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The Witch, et. al.

by Anton Tchekhov

previous: II


The ship was not rocking and Pavel Ivanitch was more cheerful. He was no longer ill-humoured. His face had a boastful, defiant, mocking expression. He looked as though he wanted to say: "Yes, in a minute I will tell you something that will make you split your sides with laughing." The little round window was open and a soft breeze was blowing on Pavel Ivanitch. There was a sound of voices, of the plash of oars in the water. . . . Just under the little window someone began droning in a high, unpleasant voice: no doubt it was a Chinaman singing.

"Here we are in the harbour," said Pavel Ivanitch, smiling ironically. "Only another month and we shall be in Russia. Well, worthy gentlemen and warriors! I shall arrive at Odessa and from there go straight to Harkov. In Harkov I have a friend, a literary man. I shall go to him and say, 'Come, old man, put aside your horrid subjects, ladies' amours and the beauties of nature, and show up human depravity.' "

For a minute he pondered, then said:

"Gusev, do you know how I took them in?"

"Took in whom, Pavel Ivanitch?"

"Why, these fellows. . . . You know that on this steamer there is only a first-class and a third-class, and they only allow peasants - that is the rift-raft - to go in the third. If you have got on a reefer jacket and have the faintest resemblance to a gentleman or a bourgeois you must go first-class, if you please. You must fork out five hundred roubles if you die for it. Why, I ask, have you made such a rule? Do you want to raise the prestige of educated Russians thereby? Not a bit of it. We don't let you go third-class simply because a decent person can't go third-class; it is very horrible and disgusting. Yes, indeed. I am very grateful for such solicitude for decent people's welfare. But in any case, whether it is nasty there or nice, five hundred roubles I haven't got. I haven't pilfered government money. I haven't exploited the natives, I haven't trafficked in contraband, I have flogged no one to death, so judge whether I have the right to travel first-class and even less to reckon myself of the educated class? But you won't catch them with logic. . . . One has to resort to deception. I put on a workman's coat and high boots, I assumed a drunken, servile mug and went to the agents: 'Give us a little ticket, your honour,' said I. . . ."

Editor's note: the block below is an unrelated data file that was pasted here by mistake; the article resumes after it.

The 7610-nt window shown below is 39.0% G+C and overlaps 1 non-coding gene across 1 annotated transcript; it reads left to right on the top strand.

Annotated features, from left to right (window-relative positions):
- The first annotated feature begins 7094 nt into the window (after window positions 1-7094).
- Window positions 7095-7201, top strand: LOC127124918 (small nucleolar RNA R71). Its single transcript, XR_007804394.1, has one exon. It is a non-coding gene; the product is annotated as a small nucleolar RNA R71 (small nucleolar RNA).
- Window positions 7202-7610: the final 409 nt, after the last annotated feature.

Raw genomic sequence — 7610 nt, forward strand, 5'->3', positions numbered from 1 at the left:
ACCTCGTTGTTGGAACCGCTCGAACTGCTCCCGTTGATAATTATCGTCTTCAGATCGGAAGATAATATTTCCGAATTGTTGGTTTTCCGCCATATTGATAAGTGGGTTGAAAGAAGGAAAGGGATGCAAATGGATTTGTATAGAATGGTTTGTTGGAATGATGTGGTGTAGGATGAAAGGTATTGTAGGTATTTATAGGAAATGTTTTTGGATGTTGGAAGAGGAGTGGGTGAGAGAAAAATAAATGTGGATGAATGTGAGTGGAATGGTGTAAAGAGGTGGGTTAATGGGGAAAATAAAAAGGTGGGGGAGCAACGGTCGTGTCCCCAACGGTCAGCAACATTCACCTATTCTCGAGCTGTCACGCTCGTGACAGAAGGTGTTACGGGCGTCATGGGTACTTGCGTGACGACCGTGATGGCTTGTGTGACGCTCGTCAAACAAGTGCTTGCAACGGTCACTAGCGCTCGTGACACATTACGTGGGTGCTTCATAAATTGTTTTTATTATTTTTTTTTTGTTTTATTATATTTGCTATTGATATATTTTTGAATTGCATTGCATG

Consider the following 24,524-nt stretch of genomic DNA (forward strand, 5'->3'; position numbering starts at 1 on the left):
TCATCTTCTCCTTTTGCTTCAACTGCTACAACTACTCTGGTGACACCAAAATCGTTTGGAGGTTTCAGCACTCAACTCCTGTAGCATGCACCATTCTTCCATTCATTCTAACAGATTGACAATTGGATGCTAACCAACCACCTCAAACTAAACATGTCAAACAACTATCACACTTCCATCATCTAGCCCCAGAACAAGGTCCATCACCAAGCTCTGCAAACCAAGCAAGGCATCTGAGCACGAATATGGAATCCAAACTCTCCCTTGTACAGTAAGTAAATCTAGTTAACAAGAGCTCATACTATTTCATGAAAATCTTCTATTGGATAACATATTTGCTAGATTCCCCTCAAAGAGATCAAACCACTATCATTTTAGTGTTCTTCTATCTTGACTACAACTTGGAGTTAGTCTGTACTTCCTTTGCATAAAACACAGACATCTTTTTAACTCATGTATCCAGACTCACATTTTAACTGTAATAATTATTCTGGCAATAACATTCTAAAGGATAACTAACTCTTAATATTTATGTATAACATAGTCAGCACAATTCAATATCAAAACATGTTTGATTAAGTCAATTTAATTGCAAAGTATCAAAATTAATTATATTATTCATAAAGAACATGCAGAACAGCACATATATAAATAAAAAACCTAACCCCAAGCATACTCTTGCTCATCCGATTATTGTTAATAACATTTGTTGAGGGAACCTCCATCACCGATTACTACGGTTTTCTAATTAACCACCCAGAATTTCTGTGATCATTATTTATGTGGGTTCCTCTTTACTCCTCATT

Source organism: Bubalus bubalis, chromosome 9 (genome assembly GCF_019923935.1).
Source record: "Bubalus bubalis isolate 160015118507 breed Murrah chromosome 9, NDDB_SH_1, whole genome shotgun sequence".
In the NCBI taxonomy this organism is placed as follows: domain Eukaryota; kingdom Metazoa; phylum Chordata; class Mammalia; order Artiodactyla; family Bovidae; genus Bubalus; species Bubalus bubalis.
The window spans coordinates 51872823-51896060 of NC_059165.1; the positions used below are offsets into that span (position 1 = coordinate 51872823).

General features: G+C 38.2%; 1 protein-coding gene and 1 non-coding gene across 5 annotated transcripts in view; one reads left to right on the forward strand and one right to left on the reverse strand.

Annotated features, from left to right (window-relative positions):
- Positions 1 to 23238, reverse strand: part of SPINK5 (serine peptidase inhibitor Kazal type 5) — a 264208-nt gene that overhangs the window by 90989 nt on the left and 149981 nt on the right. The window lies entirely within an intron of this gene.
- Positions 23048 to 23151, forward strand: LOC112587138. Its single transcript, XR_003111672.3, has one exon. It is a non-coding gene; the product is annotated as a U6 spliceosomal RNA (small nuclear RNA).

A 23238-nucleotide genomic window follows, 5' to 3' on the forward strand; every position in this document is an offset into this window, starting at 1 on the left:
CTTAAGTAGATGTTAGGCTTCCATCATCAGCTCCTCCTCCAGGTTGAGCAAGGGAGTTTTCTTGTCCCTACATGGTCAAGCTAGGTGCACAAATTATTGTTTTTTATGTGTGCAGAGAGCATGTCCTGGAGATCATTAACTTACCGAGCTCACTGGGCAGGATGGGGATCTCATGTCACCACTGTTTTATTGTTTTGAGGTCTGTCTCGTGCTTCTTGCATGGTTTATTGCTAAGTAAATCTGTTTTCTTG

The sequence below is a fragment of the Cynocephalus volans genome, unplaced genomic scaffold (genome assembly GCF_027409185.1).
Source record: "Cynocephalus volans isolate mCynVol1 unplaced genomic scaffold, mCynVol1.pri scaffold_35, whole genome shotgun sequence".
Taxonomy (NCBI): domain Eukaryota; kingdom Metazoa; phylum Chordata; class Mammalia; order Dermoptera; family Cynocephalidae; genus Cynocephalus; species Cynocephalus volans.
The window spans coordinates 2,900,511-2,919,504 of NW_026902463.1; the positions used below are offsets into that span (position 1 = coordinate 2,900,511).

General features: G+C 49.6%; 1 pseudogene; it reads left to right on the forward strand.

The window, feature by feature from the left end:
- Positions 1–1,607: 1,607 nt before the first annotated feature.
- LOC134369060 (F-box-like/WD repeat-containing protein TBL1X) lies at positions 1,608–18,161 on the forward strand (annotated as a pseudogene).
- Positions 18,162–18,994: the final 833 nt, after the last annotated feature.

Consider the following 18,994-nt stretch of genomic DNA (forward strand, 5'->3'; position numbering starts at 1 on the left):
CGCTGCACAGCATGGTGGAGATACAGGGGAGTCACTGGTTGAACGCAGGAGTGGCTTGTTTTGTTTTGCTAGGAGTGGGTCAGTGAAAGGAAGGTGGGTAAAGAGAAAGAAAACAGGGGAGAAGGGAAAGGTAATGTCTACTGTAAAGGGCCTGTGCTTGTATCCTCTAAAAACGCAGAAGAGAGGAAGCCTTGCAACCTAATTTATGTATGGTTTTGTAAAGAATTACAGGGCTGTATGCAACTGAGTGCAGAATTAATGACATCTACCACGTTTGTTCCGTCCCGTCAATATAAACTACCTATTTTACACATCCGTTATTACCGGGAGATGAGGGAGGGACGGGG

"Why, what class do you belong to?" asked a sailor.

"Clerical. My father was an honest priest, he always told the great ones of the world the truth to their faces; and he had a great deal to put up with in consequence."

Pavel Ivanitch was exhausted with talking and gasped for breath, but still went on:

"Yes, I always tell people the truth to their faces. I am not afraid of anyone or anything. There is a vast difference between me and all of you in that respect. You are in darkness, you are blind, crushed; you see nothing and what you do see you don't understand. . . . You are told the wind breaks loose from its chain, that you are beasts, Petchenyegs, and you believe it; they punch you in the neck, you kiss their hands; some animal in a sable-lined coat robs you and then tips you fifteen kopecks and you: 'Let me kiss your hand, sir.' You are pariahs, pitiful people. . . . I am a different sort. My eyes are open, I see it all as clearly as a hawk or an eagle when it floats over the earth, and I understand it all. I am a living protest. I see irresponsible tyranny - I protest. I see cant and hypocrisy - I protest. I see swine triumphant - I protest. And I cannot be suppressed, no Spanish Inquisition can make me hold my tongue. No. . . . Cut out my tongue and I would protest in dumb show; shut me up in a cellar - I will shout from it to be heard half a mile away, or I will starve myself to death that they may have another weight on their black consciences. Kill me and I will haunt them with my ghost. All my acquaintances say to me: 'You are a most insufferable person, Pavel Ivanitch.' I am proud of such a reputation. I have served three years in the far East, and I shall be remembered there for a hundred years: I had rows with everyone. My friends write to me from Russia, 'Don't come back,' but here I am going back to spite them . . . yes. . . . That is life as I understand it. That is what one can call life."

Gusev was looking at the little window and was not listening. A boat was swaying on the transparent, soft, turquoise water all bathed in hot, dazzling sunshine. In it there were naked Chinamen holding up cages with canaries and calling out:

"It sings, it sings!"

Another boat knocked against the first; the steam cutter darted by. And then there came another boat with a fat Chinaman sitting in it, eating rice with little sticks.

Languidly the water heaved, languidly the white seagulls floated over it.

"I should like to give that fat fellow one in the neck," thought Gusev, gazing at the stout Chinaman, with a yawn.

He dozed off, and it seemed to him that all nature was dozing, too. Time flew swiftly by; imperceptibly the day passed, imperceptibly the darkness came on. . . . The steamer was no longer standing still, but moving on further.

Turn to the next chapter: IV

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